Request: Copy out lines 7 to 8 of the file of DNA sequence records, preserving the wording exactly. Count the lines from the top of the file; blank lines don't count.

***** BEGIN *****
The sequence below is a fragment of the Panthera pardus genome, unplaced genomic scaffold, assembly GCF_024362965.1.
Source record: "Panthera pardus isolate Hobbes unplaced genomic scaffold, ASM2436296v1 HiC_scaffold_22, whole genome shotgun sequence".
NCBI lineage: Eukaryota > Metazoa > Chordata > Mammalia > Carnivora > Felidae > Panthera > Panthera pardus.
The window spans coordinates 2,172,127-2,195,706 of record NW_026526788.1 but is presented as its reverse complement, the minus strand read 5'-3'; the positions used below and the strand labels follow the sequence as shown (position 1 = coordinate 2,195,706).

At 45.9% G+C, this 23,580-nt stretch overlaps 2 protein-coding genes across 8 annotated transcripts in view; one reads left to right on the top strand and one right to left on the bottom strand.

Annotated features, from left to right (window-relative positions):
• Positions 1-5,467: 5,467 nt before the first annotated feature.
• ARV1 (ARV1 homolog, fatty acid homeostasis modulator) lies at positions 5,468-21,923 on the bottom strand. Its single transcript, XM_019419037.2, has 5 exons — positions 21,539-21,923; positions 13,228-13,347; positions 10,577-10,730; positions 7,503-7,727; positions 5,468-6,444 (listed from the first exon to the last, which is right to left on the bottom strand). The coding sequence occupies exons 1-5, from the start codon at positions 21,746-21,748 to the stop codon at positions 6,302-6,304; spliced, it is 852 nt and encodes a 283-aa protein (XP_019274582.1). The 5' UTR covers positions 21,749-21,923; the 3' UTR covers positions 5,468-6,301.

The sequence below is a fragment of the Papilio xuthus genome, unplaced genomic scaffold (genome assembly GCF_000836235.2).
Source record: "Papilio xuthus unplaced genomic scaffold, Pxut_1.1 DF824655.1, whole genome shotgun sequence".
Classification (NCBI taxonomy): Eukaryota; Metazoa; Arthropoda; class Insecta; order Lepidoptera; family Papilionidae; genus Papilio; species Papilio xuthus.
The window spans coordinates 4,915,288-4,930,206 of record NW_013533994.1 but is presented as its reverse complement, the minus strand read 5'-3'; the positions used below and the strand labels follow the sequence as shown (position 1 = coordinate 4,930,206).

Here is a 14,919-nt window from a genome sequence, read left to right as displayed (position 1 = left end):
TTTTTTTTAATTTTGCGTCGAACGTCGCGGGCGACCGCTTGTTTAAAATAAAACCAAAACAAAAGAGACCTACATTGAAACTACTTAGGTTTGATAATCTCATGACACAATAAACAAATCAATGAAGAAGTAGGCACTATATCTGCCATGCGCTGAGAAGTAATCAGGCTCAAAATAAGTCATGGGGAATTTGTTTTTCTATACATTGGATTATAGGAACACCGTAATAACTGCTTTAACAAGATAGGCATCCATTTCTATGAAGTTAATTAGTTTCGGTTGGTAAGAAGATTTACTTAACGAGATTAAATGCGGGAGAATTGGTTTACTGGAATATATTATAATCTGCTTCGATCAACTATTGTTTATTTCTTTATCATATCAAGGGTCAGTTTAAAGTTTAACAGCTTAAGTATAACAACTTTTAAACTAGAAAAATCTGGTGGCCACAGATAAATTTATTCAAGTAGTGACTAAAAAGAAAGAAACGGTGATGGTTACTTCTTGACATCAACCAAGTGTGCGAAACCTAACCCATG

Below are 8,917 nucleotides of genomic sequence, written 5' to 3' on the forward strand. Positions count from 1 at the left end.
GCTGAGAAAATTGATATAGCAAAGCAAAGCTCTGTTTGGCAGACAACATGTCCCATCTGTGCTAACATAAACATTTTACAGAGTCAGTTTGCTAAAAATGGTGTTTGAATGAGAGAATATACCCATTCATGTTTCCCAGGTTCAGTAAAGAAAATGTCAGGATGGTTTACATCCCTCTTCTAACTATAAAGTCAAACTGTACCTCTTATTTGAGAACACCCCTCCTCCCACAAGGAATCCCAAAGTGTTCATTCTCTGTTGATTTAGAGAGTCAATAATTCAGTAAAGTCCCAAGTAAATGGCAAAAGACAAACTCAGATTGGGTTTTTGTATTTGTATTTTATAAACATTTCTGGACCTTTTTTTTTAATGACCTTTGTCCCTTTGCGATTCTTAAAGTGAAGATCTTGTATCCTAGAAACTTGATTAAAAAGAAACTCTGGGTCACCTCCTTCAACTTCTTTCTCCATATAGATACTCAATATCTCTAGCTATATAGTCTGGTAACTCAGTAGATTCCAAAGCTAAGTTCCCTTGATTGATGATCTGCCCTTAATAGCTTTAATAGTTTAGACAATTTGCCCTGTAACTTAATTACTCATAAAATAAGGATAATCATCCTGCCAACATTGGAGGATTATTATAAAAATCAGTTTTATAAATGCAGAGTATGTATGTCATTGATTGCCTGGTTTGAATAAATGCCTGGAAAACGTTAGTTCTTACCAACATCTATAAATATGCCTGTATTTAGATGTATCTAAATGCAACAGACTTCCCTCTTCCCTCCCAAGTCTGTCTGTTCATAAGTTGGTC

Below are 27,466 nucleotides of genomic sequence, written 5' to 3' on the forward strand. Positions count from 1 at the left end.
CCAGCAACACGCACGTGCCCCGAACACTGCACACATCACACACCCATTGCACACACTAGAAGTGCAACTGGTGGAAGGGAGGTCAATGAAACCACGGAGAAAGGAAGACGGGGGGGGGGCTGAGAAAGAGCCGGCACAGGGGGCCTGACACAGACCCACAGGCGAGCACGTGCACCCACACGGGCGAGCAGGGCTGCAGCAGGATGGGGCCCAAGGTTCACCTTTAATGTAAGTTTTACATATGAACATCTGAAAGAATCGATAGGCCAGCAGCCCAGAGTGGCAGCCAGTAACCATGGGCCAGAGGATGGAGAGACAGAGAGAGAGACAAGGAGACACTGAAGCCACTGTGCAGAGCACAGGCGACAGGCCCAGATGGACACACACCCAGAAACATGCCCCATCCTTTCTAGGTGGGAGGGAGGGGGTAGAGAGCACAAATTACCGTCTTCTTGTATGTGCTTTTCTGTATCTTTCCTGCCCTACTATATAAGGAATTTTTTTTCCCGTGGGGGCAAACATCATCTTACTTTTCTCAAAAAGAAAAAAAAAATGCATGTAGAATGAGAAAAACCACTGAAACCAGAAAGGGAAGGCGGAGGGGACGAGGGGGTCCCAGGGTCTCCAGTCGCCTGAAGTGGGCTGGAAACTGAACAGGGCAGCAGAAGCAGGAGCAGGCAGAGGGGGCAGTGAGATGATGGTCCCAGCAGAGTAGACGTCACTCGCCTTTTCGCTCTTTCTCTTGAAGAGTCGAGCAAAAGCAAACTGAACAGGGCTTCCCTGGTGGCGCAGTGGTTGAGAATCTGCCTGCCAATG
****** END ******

• Positions 1-5,467: 5,467 nt before the first annotated feature.
• ARV1 (ARV1 homolog, fatty acid homeostasis modulator) lies at positions 5,468-21,923 on the bottom strand. Its single transcript, XM_019419037.2, has 5 exons — positions 21,539-21,923; positions 13,228-13,347; positions 10,577-10,730; positions 7,503-7,727; positions 5,468-6,444 (listed from the first exon to the last, which is right to left on the bottom strand). The coding sequence occupies exons 1-5, from the start codon at positions 21,746-21,748 to the stop codon at positions 6,302-6,304; spliced, it is 852 nt and encodes a 283-aa protein (XP_019274582.1). The 5' UTR covers positions 21,749-21,923; the 3' UTR covers positions 5,468-6,301.